Skateboard spot saved by Georgia State student

Georgia State student Owen Bochner and supporter of the petition, skates in front of the iconic Black Blocks on the corner of Piedmont Avenue and Baker Street. Photo by Vanessa Johnson | The Signal
Georgia State student Owen Bochner and supporter of the petition, skates in front of the iconic Black Blocks on the corner of Piedmont Avenue and Baker Street. Photo by Vanessa Johnson | The Signal
Georgia State student Owen Bochner and supporter of the petition, skates in front of the iconic Black Blocks on the corner of Piedmont Avenue and Baker Street.
Photo by Vanessa Johnson | The Signal

A popular Atlanta skateboard spot was saved thanks to the activism of local skateboarders and the cooperation of city officials.

Black Blocks, a popular skateboarding spot located at the intersection of Piedmont Ave. and Baker St. in Atlanta, was saved from reconstruction which would render it un-skateable after a petition created on  by local skateboarder and Georgia State alumni Andrew Murrell to leave it as it is received thousands of signatures online.

Black Blocks is part of Folk Art Park, a park created in preparation for the Olympic games held in Atlanta in 1996. Skateboarders were attracted to its black and white floors, concrete benches, and metal art pieces to skate on, as well as the very unique ability to skate there completely hassle free.

However, when skaters were made aware of the fences that had been placed around the park to prepare for the reconstruction of Folk Art Park, Murrell and the skateboarding community sprang into action.

Murrell created a petition online, which received 2,500 signatures within its first 24 hours, and was reposted by popular skateboarding sites Transworld Skateboarding, and Thrasher Magazine. Murrell and his team worked with Central Atlanta Progress, the Georgia Department of Transportation, and the Office of Cultural Affairs and managed to make a deal to keep almost 75 percent of Black Blocks skateable and hassle free.

The rest of Black Blocks will be off limits to skateboarders, in order to protect the artwork, and Murrell said he’s fine with that.

“I’d like to save everything there, but at the same time that’s 75 percent of the spot that we kept. I think both sides win,” said Murrell.

Camille Love, executive director at the Mayor’s Office of Cultural Affairs, believes Black Blocks was worth saving because she sees the the skateboarding done at Black Blocks as a natural reaction to art.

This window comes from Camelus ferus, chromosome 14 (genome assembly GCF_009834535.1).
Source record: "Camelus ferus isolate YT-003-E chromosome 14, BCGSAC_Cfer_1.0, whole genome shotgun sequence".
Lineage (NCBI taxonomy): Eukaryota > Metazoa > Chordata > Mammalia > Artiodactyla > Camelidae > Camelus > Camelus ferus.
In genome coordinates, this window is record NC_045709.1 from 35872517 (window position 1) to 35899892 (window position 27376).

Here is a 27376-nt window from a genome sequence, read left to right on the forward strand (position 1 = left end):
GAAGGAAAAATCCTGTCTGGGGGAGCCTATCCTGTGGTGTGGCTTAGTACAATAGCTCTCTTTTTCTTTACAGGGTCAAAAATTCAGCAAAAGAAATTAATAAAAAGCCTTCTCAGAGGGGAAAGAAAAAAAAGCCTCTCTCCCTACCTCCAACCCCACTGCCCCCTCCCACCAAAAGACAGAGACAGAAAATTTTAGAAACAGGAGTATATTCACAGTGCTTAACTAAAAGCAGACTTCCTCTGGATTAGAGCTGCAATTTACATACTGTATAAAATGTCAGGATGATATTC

“Public art is for the public. The skateboarders adopted it, and their use of the art is a reaction to the art,” Love said. I never expected it to be used liked that, but since it is, so be it.”

Georgia State student and local skateboarder Daniel Mines believes Black Blocks is very important to the worldwide skateboarding community.

“It has a history in skateboarding. You’ve seen it before you go, and know what the spot is, not even just in Atlanta,” said Mines.

Murrell believes Black Blocks has become a communal area for Atlanta skateboarders and traveling professional teams, such as Nike Skateboarding, Girl, and Adidas Skateboarding, and the presence of skateboarding helps keep other undesirable things out of Folk Art Park.

“It has a positive effect on the area because having people there scares off people selling drugs, or other sketchy kind of stuff,” said Murrell.

For Noah Chee How, Georgia State student who frequented Black Blocks before it was gated off, the benefits of Black Blocks being open to skateboarders are clear, “Skateboarding is the only positive and beneficial thing happening in that environment,” said Chee How “Skateboarding at Black Blocks has become a safe, creative outlet for the people of Atlanta.”     

Looking forward, Murrell is hopeful for the future plans and is satisfied with the results of his endeavors, “It seems like it’s mostly done, but it won’t actually feel that way until we are there again,” said Murrell.

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  1. “Save Black Blocks” Flyers and Media | Andrew Murrell

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